Image by the Digital Artist on pixabay.com under Creative Commons licence.

The Institute for government provided a discussion paper for what works in the selection of parliamentary candidates. While it recommends the use of more checks and balances, a more transparent selection process, the widening of diversity within the aspirant applicant pool and participation by the public, there is nothing in the paper to address the need to screen for integrity and trustworthiness.

Looking at the actual assessment exercises , in this case from the liberal party, also suggests that integrity and moral reasoning are not routinely assessed to any depth, thus allowing candidates to pass with no checks into their integrity and moral capacity.

Recent psychological research on the personalities of political elites highlights a tendency for certain personality traits to be more common among politicians. Politicians are generally low in traits that imply trust and trustworthiness (such as agreeableness), and high in those that facilitate politicking, and operating clandestinely (Carparra et al., 2010; Silvester et al., 2013). Research shows that the most politically ambitious individuals are those that have the most extreme scores on measures of the ‘dark triad’ of personality traits: Machiavellianism, narcissism and psychopathy (Blaise & Pruysers, 2017).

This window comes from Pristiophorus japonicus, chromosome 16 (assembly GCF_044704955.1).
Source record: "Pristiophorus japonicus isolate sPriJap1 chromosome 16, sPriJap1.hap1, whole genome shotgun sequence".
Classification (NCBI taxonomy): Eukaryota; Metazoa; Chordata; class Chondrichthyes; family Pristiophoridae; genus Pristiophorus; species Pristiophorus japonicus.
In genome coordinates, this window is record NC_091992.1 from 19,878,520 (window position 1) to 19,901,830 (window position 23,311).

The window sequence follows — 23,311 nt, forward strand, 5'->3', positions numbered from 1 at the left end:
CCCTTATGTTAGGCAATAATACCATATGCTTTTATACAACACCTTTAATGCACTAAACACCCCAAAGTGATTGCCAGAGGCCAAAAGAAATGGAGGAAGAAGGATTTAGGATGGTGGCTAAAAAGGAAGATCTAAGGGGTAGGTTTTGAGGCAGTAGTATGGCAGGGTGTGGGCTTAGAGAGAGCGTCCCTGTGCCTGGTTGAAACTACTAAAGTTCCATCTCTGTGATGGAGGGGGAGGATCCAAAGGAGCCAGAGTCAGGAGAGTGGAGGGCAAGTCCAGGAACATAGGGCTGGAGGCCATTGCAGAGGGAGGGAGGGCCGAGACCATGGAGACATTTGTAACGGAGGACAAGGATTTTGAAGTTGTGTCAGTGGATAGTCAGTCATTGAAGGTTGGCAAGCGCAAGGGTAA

These traits are associated with individuals’ cheating and selfish behaviour (Deutschman & Sullivan, 2018) amid displays of superficial charm . These traits explain politicians’ ability to promote themselves and rise to powerful positions and political offices but also why some politicians act immorally and selfishly. From a selection point of view, the tendency of dark triad individuals to be more interested in political roles is likely to result in reduced diversity among elite politicians which ultimately leads to poor decision-making and problems with trust violations and moral conduct.